According to Wendy Mader, if someoneâ€™s passionate about something, theyâ€™ll make time for it. And thatâ€™s just what the 37-year-old former world-champion triathlete does, fitting daily 2-hour workouts into her packed schedule as the coach for the CSU triathlon team.
Throughout her 10-year coaching career and nearly 20 years competing in triathlons, Mader took part in about 120 races, including the 1997 Ford Ironman World Championship in Kona, Hawaii, her first Ironman race.
â€œIt was awesome,â€ Mader said of her first turn in Kona. â€œI remember it like it was yesterday.â€
After seeing the top five finishers on the podium, Mader realized her dream of placing in the race.
â€œI wanted to chase that Ironman dream, but I didnâ€™t know how to train,â€ Mader said.
She later ended up qualifying for the World Championship in 2003 and 2007 before becoming the top female amateur Ironman triathlete in the world in 2008.
â€œIt was the first time I had placed in Kona,â€ Mader said. â€œAnd if youâ€™re going to podium, I mean, you might as well do it right.â€
Mader was always a natural athlete. She was raised in Grosse Pointe, Mich. as the youngest of three daughters.
â€œBoth of my parents were runners, and my mother was a triathlete,â€ Mader said.
â€œThey always exposed us to everything â€” soccer, baseball, T-ball, track and field and gymnastics â€“â€“ but what I really excelled at was swimming.â€
At 6 years old, Mader began swimming competitively and continued her athletic career, eventually going on to study at Northern Michigan University on a full-ride swim scholarship.
In 1992 at 19, she decided to try her first triathlon as part of a team. She swam half a mile and watched as her other teammates competed the separate legs of the race.
â€œI was watching it, and I was like, â€˜I can do that,â€™â€ Mader said.
After purchasing a mountain bike in 1993, Mader swam, biked and ran her way to complete her first solo sprint triathlon, finishing first in her age group and 12th overall.
Moving up from sprints and to a better bike, Mader began competing in longer distanced triathlons, and by 1995 she left Michigan for the â€œ300 days of sunshineâ€ that Colorado offered.
In the spring of 1996, Mader began graduate school at CSU, studying wellness management. Soon, she became involved in the CSU triathlon team, eventually coaching on-and-off since 2000.
â€œSheâ€™s a great coach,â€ said Danny Harper, the president of the CSU triathlon team. â€œSheâ€™s been around for a long time, and sheâ€™s very committed to us.â€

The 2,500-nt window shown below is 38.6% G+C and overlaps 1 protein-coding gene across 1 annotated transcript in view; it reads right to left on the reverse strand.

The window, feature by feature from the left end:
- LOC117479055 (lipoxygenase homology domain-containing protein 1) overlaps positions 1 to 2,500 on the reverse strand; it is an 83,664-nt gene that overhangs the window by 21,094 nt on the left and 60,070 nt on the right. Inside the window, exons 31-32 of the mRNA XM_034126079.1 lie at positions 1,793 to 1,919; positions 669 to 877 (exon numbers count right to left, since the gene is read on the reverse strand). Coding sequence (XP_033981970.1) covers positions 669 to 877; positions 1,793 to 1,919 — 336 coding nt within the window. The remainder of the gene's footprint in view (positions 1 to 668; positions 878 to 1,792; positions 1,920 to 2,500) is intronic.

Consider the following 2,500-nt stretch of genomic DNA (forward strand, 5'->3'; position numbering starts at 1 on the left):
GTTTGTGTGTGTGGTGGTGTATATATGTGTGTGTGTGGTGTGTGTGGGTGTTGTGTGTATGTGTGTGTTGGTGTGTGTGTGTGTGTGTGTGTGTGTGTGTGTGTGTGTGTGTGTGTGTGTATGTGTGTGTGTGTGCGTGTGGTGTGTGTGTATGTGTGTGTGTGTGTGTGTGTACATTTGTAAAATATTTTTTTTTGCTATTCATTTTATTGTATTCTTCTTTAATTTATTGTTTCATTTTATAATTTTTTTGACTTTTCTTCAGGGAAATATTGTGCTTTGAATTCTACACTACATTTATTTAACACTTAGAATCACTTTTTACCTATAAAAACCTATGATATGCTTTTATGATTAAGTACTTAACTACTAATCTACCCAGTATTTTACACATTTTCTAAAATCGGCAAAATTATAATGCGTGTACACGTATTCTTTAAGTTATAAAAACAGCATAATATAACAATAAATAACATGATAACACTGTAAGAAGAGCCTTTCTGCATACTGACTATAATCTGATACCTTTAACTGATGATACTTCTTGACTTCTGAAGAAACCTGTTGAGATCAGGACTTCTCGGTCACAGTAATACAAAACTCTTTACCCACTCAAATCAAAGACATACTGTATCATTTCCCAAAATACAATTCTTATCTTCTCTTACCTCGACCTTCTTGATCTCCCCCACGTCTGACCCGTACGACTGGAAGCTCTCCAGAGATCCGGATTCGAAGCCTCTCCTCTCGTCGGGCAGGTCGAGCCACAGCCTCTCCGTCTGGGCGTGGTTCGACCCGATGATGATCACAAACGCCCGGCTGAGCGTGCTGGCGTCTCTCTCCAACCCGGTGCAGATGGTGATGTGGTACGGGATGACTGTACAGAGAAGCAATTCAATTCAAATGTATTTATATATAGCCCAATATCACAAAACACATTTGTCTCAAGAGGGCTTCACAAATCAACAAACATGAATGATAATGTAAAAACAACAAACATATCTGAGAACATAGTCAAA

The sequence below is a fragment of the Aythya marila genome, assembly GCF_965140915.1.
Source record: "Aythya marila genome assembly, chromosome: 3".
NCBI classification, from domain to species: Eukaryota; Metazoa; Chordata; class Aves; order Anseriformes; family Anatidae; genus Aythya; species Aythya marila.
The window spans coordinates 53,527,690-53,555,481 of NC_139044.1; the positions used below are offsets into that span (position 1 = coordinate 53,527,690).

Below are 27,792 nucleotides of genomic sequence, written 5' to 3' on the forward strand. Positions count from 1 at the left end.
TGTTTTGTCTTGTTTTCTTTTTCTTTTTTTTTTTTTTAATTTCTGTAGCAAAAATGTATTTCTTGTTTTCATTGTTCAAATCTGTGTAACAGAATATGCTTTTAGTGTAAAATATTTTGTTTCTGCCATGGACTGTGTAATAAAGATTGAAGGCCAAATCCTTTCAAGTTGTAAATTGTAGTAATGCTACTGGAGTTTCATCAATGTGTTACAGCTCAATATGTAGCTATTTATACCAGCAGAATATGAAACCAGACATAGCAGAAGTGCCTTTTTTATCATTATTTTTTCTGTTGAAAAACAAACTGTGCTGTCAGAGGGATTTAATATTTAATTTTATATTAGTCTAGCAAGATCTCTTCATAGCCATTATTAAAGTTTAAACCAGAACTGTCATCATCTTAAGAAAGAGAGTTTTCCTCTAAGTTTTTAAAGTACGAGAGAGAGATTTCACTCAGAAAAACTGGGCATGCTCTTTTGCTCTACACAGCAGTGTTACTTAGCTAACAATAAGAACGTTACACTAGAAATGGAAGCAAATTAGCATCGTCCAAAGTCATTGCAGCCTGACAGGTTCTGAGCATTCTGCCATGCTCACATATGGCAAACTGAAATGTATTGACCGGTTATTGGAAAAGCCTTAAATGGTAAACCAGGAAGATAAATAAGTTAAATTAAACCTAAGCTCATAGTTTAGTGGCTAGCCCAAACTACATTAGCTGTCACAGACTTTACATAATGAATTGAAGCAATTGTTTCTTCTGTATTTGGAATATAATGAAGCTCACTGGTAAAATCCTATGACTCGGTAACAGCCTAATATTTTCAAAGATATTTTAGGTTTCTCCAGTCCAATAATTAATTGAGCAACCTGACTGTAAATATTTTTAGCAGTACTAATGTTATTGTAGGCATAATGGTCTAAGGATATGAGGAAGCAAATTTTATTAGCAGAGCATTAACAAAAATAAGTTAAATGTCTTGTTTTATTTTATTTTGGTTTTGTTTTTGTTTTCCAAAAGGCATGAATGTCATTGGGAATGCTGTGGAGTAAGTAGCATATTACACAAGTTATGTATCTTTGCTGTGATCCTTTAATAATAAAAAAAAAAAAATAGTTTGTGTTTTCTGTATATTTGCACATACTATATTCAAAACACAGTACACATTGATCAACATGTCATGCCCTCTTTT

As someone who started training for triathlons alone, Cody Schlager, a member of the triathlon team and student at CSU, values Maderâ€™s knowledge as a coach.
â€œI spent all last year on my own and decided to just make it a group event (by joining the triathlon team),â€ Schlager said. â€œMy times have improved quite a bit after working with Wendy.â€
As someone who didnâ€™t get to experience the benefits of a coach for most of her triathlon career, Mader loves being able to guide those new to the sport.
â€œIn 1994 and 1995 I didnâ€™t have a clue, I just trained and raced,â€ Mader said. â€œI learned the hard way, so for me to be able to teach someone and educate them, thatâ€™s what itâ€™s all about.â€
As for her future in the sport, Mader thinks she has a few more years left in her as an Ironman athlete, with her ultimate goal being to go back to Kona at 40 and win her age group.
But no matter what the future brings, this long-time fitness devotee has no intention to stop competing in triathlons.
â€œIâ€™ll never be a pro,â€ Mader said. â€œPros come and go â€” they retire. I like to think of myself as an amateur, itâ€™s more of a life-long sport for me. Itâ€™s my thing, and it will always be my thing.â€
Senior Reporter Erin Udell can be reached at firstname.lastname@example.org.
Have what it takes?
Ironman triathlon: a 2.4-mile swim, a 112-mile bike and a marathon run (26.2 miles).
Olympic distance: a .93-mile swim, a 24.8-mile bike and a 6.2-mile run
Sprint distance: a .47-mile swim, a 12.4-mile bike and a 3.1-mile run